Document Detail

Neurovascular coupling in Parkinson's disease patients: effects of dementia and acetylcholinesterase inhibitor treatment.
MedLine Citation:
PMID:  20847429     Owner:  NLM     Status:  In-Process    
Alzheimer's disease (AD) and Parkinson's disease (PD) lead to a cholinergic deficit in the brain which is not only related to dementia, but may also lead to a disturbed neurovascular coupling. We investigated the effect of cholinergic decline on neurovascular coupling in PD patients. Patients with idiopathic PD were divided in groups without (n=59; 65 ± 9 y) or with moderate dementia as specified by Mini-Mental State Examination. The demented patients were assigned to groups with (n=55; 73 ± 6 y) or without (n=61; 72 ± 8 y) acetylcholinesterase inhibitor treatment. Neurovascular coupling was assessed by a simultaneous electroencephalography-Doppler technique applying a contrast-based visual stimulation task. Visually evoked potential amplitudes (N75-P100) and parameters of the hemodynamic response in the posterior cerebral artery were obtained using a control system approach (resting flow velocity, gain, attenuation, rate time, and natural frequency). Data were compared to a healthy control group of a similar age range (n=20; 63 ± 8 yr). Compared to controls, patient groups presented no differences in evoked potential amplitudes or neurovascular coupling parameters. The reported 30% decline in acetylcholinesterase activity in PD patients did not lead to measurable changes in neurovascular coupling. In AD patients additional factors might explain the uncoupling and higher cerebrovascular risk detected in clinical studies.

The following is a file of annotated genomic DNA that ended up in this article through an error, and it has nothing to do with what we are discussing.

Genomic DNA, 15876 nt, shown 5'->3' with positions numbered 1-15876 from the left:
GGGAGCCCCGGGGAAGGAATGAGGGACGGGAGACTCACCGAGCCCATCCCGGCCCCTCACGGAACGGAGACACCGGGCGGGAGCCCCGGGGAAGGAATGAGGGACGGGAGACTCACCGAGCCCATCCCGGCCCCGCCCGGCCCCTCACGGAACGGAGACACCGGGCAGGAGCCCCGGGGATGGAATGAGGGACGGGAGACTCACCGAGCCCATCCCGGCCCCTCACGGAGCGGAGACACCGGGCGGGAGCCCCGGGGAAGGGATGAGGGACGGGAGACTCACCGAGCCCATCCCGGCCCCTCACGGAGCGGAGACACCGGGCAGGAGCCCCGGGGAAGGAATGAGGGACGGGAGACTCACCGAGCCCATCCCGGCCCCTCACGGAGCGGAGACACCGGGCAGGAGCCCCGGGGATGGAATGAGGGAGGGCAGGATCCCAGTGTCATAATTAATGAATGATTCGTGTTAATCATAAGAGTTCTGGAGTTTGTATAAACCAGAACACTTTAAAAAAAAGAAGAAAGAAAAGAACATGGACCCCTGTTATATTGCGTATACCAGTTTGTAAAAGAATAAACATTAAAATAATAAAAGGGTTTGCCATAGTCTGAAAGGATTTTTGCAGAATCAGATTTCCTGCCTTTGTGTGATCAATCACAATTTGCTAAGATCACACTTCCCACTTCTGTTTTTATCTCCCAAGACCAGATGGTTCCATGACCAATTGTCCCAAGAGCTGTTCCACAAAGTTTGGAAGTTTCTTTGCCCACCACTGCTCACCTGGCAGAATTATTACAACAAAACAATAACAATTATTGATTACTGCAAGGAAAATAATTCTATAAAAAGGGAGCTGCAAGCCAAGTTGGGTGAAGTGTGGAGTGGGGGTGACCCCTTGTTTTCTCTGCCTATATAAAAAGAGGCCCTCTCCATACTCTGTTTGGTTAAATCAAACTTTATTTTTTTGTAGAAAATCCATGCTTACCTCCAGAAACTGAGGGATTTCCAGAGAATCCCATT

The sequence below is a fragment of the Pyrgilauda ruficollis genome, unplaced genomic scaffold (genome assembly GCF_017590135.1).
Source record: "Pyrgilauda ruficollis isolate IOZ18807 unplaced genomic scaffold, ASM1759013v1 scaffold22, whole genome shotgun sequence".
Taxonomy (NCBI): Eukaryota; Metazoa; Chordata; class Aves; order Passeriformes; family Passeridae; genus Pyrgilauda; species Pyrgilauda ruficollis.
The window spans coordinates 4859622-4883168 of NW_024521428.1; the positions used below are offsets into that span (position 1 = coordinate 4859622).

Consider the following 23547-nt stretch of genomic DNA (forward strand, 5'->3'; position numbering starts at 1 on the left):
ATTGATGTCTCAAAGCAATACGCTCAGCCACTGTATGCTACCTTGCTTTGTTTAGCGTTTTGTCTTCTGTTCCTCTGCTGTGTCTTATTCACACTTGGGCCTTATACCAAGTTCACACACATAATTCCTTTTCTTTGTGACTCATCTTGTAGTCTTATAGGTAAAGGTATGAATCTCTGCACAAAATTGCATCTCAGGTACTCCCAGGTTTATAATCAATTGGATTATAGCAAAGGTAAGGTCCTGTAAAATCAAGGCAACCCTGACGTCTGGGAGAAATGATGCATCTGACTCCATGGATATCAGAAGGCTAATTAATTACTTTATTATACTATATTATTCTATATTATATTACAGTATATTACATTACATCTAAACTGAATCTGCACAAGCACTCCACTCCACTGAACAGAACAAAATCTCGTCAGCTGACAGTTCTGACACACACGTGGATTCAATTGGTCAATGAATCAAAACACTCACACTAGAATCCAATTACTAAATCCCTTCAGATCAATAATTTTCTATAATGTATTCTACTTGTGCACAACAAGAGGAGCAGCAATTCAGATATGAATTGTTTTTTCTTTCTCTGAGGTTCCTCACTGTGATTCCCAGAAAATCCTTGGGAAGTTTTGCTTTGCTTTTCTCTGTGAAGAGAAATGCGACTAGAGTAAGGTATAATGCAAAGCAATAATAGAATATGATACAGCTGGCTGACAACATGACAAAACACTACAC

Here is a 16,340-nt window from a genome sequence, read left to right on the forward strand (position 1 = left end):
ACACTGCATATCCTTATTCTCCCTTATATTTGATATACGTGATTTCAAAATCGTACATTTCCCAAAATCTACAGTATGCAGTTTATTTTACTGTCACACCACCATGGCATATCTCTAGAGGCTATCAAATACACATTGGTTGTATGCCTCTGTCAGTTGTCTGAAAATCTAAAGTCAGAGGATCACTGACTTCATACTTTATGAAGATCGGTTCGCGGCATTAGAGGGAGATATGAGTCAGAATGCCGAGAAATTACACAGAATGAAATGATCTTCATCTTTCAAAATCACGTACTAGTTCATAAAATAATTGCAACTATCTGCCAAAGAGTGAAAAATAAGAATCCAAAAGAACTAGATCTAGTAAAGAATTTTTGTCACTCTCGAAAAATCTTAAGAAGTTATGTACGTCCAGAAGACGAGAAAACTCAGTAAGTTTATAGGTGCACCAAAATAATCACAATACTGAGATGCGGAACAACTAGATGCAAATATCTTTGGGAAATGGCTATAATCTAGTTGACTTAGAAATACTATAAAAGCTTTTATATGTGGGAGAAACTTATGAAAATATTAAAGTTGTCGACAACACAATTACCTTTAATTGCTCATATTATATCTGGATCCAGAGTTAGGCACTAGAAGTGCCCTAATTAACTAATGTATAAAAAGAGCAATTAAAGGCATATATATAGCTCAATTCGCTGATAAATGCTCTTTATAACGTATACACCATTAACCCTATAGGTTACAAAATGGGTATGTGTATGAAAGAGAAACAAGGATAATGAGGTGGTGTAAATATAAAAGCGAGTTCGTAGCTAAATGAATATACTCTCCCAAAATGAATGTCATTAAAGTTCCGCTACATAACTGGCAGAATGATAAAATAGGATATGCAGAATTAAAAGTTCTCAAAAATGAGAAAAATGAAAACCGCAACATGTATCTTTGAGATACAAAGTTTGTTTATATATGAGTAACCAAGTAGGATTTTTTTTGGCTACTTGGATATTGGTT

Bernhard Rosengarten; Veren Dannhardt; Ole Burr; Matthias Pöhler; Susanne Rosengarten; Matthias Oechsner; Iris Reuter
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Publication Detail:
Type:  Journal Article; Research Support, Non-U.S. Gov't    
Journal Detail:
Title:  Journal of Alzheimer's disease : JAD     Volume:  22     ISSN:  1875-8908     ISO Abbreviation:  J. Alzheimers Dis.     Publication Date:  2010  
Date Detail:
Created Date:  2010-11-22     Completed Date:  -     Revised Date:  -    
Medline Journal Info:
Nlm Unique ID:  9814863     Medline TA:  J Alzheimers Dis     Country:  Netherlands    
Other Details:
Languages:  eng     Pagination:  415-21     Citation Subset:  IM    
Department of Neurology of the Justus-Liebig University-Giessen, Giessen, Germany.
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